Not all poop is created equal: swapping hippos for cattle may change the ecology of the Mara River in Kenya

By Patrick Farrar

Kenya’s Mara River and the sprawling savannahs surrounding it are some of the last remaining refuges where giant grazing beasts like hippopotamuses still reign, but even there, livestock are increasingly displacing these native animals.


“Hippo pools” in the river form where the animals pack together to rest… and poop. Credit: Amanda Subalusky

In a recent study, an international team of researchers identified one way that hippos and cattle could have different effects on the Mara River ecosystem: their poop.

Using lab analyses and an experiment involving artificial streams, they found that cow dung contains more nutrients like nitrogen and phosphorus and stimulates more algal and microbial growth in water than hippo dung.

As more cattle poop into the Mara, these changes in nutrients and growth could upset the river’s food web. Fish and other aquatic animals can be sensitive to changing nutrient levels, helping some and harming others, said Keenan Stears, an ecologist at the University of California, Santa Barbara.

“We have realized that if we replace the hippos with cattle, the system will change in fundamental ways. It can’t be a good thing,” said Frank Masese, lead author and lecturer in the Department of Fisheries and Aquatic Science at the University of Eldoret in Kenya.

Hippos play a unique and prominent role in the Mara River. Previous studies have shown that the 4,000-or-so hippos in the Maasai Mara National Reserve spend about half of their time foraging in the savannahs and the other half resting in the river — where they poop. A lot. Their dung brings nutrients from land to water, connecting the two and helping shape the community of life in the river over centuries.

But this study notes that cattle are increasingly joining these gray giants. Over 250,000 cattle graze on lands around the reserve, and as they congregate at watering points of the river, they poop there.

The researchers set out to determine the chemicals present in both types of dung. After shipping packages of poop from Kenya to Germany, they analyzed the excrement in a lab at Berlin’s Leibniz Institute for Zoo and Wildlife Research. They were surprised to find that cattle dung had significantly more nutrients like nitrogen and phosphorus.

Back in Kenya, researchers plopped the two types of poop into artificial streams to see how they behaved in water. About 14 feet long and six inches wide, the canvas streams circulated river water with motorized paddles.

In the experiment, they found that higher proportions of cattle poop were linked with more algal and microbial growth. They also noted that hippo poop sinks in water, settling on the bottom quickly.


As cattle drink at a watering point, their dung and urine can contribute a large concentration of nutrients to a tiny section of the river. Credit: Frank Masese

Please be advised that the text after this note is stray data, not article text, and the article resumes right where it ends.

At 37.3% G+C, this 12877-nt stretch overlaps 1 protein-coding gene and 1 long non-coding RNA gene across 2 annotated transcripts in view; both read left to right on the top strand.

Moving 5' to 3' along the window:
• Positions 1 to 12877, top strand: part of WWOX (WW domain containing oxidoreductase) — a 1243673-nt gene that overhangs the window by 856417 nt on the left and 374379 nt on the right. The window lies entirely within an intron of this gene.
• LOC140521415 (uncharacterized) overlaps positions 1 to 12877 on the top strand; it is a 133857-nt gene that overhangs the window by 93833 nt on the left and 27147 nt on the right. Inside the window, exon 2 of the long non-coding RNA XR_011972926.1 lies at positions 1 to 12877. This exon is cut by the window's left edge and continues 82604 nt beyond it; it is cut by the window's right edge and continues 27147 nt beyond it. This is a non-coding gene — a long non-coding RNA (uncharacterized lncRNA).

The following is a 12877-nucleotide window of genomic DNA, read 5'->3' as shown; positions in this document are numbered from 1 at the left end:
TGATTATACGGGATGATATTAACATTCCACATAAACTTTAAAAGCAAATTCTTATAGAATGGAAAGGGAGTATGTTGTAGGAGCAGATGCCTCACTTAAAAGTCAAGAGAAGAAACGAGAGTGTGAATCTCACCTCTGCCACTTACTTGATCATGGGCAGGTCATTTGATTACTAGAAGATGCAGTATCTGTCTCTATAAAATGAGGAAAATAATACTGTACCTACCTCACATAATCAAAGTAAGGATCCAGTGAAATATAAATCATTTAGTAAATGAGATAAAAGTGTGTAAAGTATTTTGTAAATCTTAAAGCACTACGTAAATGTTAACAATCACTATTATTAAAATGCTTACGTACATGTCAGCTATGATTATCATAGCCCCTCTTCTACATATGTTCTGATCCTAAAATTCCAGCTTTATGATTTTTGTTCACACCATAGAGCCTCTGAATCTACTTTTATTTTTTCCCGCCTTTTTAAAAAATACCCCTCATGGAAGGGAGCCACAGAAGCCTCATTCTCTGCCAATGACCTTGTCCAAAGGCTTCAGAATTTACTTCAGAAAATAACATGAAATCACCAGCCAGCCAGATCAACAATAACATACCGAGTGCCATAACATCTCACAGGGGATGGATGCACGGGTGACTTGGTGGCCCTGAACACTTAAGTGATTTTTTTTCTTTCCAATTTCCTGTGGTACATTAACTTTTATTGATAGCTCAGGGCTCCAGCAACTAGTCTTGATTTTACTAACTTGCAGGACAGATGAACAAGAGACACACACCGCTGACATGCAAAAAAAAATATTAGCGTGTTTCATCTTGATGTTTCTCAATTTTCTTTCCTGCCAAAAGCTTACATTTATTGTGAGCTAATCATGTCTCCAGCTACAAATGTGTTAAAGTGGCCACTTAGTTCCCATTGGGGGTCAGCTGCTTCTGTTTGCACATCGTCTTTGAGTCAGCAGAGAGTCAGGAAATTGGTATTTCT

In contrast, cow poop breaks apart, floating like the flakes in a shaken snow globe. The researchers said they believe this property made the nutrients more accessible for algae and microbes, fueling their growth. It also may help cow poop to spread farther downstream in the river, making its effects more widespread and diffuse.

The next step will be to determine if cow dung is having an observable, measurable effect in the real Mara, which will be challenging. Rivers are complex systems, so establishing the relationship between one input and one outcome is difficult, said Stears.

One effect of the new poop may be that the types and quantity of species in the river changes, but the level of diversity could remain the same or even increase. “Just because [the community is] slightly different doesn’t necessarily mean it’s going to be bad,” Stears said.


Two coauthors of the study, Amanda Subalusky and Chris Dutton, showed blueprints of these streams to local Kenyan manufacturers drawn on a napkin. Credit: Frank Masese

However, Masese issues a warning.

“We are not really going to replace one species with another and expect the same outcomes,” said Masese. “I think the biggest takeaway is that people need to be more careful about the introduction of new species and the ecological effects that they’re likely to have.”

Pat Farrar is a recent University of Florida graduate in biology. He writes about ecological and environmental issues, including current and pending pieces for the Florida Museum of Natural History Research News site, the UF School of Natural Resources and Environment blog, UF Biology news, and a Florida water quality nonprofit called Current Problems. His blog about vertebrate biodiversity and conservation, Spines, will go live soon. Reach him at farrarpatrick@gmail.com.

This story was produced as part of NASW's David Perlman Summer Mentoring Program, which was launched in 2020 by our Education Committee. Farrar was mentored by Becky Bach.
 


Patrick Farrar

Becky Bach
Sep. 16, 2020

Victor K. McElheny Award